What I think about people who cheat in engineering classes13 Jun 2011
I gave an exam this morning and as I was going through the usual honor code speech, the following just came out of my mouth:
“You have to ask why you want to be an engineer if you are cheating in statics.”
I didn’t mean it in a condescending way, but I think it’s true. I have caught a handful of students in various forms of academic misconduct over the last two years, and it baffles me every time. I make it known to my classes that I consider it an honor to report misconduct and help prevent charlatans from actually becoming engineers.
Engineering is a noble profession that requires both technical and ethical competence, intelligence and character. Lack of either disqualifies you and endangers people. The laws of physics are impartial: a bridge can collapse just as easily due to an engineer intentionally cutting corners as it can from honest technical errors.
So, here are a few (somewhat redundant) thoughts directed toward students contemplating cheating (in all its forms):
If you can’t pass statics without dishonest intervention, you have unfortunately chosen the wrong career. There are lots of satisfying ways to spend your life besides designing bridges I might drive over someday. Consider:
An engineering education is a demanding and difficult road; it only gets harder after a class like statics. It’s wisdom to count the cost.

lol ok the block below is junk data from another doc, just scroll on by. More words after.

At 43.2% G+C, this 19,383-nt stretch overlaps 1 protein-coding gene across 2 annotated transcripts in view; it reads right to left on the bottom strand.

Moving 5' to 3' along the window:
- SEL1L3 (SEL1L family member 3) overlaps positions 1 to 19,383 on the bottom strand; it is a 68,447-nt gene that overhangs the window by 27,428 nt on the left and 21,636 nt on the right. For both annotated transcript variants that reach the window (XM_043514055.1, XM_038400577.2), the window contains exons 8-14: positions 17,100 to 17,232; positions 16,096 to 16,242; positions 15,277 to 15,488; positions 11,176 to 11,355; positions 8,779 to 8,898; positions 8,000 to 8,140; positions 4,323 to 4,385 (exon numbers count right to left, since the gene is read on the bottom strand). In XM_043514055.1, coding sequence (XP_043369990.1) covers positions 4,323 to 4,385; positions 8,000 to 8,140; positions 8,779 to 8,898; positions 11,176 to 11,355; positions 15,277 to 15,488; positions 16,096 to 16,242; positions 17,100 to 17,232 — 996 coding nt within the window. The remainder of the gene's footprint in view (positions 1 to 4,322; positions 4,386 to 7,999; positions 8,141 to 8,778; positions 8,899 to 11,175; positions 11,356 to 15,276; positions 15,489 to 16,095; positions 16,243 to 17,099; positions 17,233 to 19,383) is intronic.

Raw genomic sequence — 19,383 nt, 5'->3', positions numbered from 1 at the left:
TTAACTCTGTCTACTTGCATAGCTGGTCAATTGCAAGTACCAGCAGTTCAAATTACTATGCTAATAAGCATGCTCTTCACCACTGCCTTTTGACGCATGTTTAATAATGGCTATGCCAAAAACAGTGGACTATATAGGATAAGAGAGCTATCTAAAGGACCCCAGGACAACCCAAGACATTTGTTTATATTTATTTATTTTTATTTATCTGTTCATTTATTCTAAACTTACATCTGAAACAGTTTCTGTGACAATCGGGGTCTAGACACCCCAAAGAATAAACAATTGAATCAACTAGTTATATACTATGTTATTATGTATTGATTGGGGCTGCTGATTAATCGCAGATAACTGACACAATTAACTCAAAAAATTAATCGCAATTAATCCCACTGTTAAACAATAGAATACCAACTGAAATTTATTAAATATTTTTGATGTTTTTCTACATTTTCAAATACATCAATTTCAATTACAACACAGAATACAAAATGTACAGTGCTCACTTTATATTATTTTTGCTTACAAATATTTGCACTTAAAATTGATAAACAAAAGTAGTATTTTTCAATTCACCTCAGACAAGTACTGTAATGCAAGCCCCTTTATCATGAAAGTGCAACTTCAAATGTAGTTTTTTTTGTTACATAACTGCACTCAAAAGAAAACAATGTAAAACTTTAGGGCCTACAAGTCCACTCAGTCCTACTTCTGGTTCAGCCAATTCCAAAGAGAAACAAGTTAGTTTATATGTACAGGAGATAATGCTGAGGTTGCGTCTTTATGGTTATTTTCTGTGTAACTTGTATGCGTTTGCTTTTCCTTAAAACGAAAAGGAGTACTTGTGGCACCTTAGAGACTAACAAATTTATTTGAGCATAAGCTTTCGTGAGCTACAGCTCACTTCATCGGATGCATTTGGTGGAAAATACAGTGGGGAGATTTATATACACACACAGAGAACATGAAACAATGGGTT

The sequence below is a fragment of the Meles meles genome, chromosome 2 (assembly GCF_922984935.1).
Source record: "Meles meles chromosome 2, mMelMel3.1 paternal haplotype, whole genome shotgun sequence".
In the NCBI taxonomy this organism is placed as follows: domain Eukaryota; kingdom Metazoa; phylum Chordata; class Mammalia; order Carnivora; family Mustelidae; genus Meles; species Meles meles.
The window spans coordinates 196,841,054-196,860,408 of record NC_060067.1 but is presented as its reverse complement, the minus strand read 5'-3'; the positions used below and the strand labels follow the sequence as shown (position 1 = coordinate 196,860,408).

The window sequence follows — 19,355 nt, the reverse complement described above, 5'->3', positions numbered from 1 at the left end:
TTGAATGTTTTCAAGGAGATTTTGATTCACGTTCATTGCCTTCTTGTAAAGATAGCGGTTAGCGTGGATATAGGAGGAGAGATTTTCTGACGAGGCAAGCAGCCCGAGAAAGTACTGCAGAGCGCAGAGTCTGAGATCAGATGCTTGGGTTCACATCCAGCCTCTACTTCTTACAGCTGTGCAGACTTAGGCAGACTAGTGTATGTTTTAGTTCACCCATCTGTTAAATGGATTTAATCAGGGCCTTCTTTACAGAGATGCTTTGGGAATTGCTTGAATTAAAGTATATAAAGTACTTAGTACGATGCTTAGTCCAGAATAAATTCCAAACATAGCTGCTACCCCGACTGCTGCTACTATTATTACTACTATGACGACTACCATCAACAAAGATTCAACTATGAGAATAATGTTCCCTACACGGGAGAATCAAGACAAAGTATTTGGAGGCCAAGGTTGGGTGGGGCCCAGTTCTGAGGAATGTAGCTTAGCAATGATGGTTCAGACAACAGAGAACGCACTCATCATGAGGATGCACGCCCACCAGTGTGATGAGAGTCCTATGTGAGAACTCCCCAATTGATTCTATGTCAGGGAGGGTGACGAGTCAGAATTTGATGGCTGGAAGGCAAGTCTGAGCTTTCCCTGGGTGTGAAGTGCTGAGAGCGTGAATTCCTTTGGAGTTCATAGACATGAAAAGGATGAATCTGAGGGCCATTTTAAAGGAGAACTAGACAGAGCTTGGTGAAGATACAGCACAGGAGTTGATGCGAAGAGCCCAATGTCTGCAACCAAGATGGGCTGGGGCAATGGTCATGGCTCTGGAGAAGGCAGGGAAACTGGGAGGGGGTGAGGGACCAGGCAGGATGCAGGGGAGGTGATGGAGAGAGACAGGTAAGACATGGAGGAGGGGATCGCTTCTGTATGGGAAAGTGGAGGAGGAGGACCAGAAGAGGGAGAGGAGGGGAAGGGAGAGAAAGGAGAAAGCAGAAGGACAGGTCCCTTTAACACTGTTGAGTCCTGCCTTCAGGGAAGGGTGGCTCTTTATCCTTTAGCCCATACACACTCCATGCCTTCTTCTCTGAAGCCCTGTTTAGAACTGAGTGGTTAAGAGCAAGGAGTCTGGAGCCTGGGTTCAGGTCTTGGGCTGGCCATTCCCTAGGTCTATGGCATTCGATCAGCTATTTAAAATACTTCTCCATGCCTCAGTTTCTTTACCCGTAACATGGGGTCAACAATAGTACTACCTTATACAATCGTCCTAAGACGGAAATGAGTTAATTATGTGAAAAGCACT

If you do somehow graduate, it is only a matter of time until your incompetence and poor character is revealed. Hopefully it doesn’t take something tragic.
Engineering is public service. If you are so consumed with self-survival that you will resort to misconduct, you are an unfit steward of the public’s trust.
Character is the point. I conjecture that if you’ll cut corners to pass an exam, you’ll cut corners to ship a design under budget and on time.
It’s embarrassing to think that your hard-working classmates will have the same university listed on their résumé that you will. You’re not only making yourself look ridiculous, but tainting the reputation of a prestigious research university.
In the end, it’s not my responsibility to singlehandedly determine a person’s fate as an engineering major, and I am thankful for that. It’s my job to teach and evaluate if they understand statics objectively (why I use blind grading to reduce bias). But perhaps we engineering instructors and professors need to interject more honesty and realism in our methods and interactions with students.
On the other hand, there is almost nothing I wouldn’t do to help an honest student who is struggling, yet working very hard and seeking my help. My students will attest that I happily spend hours re-explaining material and troubleshooting problems. Some of my proudest moments have come from watching incredible improvement in dedicated students who initially struggled.
Yet I reserve little tolerance for students trying to game the system. And by the way, this entire discussion applies to graduate students as well, but that’s another story for another day.
What do you think? Am I being too harsh?
Further reading: American Society of Civil Engineers Code of Ethics